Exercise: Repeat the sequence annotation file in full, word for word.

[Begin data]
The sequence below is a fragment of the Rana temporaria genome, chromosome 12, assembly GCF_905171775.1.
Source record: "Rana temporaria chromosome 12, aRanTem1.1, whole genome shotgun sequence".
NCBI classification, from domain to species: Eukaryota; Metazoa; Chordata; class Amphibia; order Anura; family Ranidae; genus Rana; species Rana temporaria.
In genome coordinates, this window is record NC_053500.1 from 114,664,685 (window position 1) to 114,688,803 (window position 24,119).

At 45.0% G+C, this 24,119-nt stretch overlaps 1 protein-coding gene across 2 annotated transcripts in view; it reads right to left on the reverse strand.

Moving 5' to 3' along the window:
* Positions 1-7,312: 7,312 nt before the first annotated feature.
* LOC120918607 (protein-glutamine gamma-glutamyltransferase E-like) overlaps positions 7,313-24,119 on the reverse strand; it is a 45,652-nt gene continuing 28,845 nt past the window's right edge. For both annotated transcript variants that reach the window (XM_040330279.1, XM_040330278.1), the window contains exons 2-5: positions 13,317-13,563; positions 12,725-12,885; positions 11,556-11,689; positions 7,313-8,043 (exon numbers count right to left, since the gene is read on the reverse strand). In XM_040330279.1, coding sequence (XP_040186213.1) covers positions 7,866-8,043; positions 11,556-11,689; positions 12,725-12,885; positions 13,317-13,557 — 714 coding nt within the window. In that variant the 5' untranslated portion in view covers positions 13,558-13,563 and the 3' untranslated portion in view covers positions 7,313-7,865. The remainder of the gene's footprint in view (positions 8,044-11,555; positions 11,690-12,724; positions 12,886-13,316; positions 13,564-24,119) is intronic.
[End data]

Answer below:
The sequence below is a fragment of the Rana temporaria genome, chromosome 12, assembly GCF_905171775.1.
Source record: "Rana temporaria chromosome 12, aRanTem1.1, whole genome shotgun sequence".
NCBI classification, from domain to species: Eukaryota; Metazoa; Chordata; class Amphibia; order Anura; family Ranidae; genus Rana; species Rana temporaria.
In genome coordinates, this window is record NC_053500.1 from 114,664,685 (window position 1) to 114,688,803 (window position 24,119).

At 45.0% G+C, this 24,119-nt stretch overlaps 1 protein-coding gene across 2 annotated transcripts in view; it reads right to left on the reverse strand.

Moving 5' to 3' along the window:
* Positions 1-7,312: 7,312 nt before the first annotated feature.
* LOC120918607 (protein-glutamine gamma-glutamyltransferase E-like) overlaps positions 7,313-24,119 on the reverse strand; it is a 45,652-nt gene continuing 28,845 nt past the window's right edge. For both annotated transcript variants that reach the window (XM_040330279.1, XM_040330278.1), the window contains exons 2-5: positions 13,317-13,563; positions 12,725-12,885; positions 11,556-11,689; positions 7,313-8,043 (exon numbers count right to left, since the gene is read on the reverse strand). In XM_040330279.1, coding sequence (XP_040186213.1) covers positions 7,866-8,043; positions 11,556-11,689; positions 12,725-12,885; positions 13,317-13,557 — 714 coding nt within the window. In that variant the 5' untranslated portion in view covers positions 13,558-13,563 and the 3' untranslated portion in view covers positions 7,313-7,865. The remainder of the gene's footprint in view (positions 8,044-11,555; positions 11,690-12,724; positions 12,886-13,316; positions 13,564-24,119) is intronic.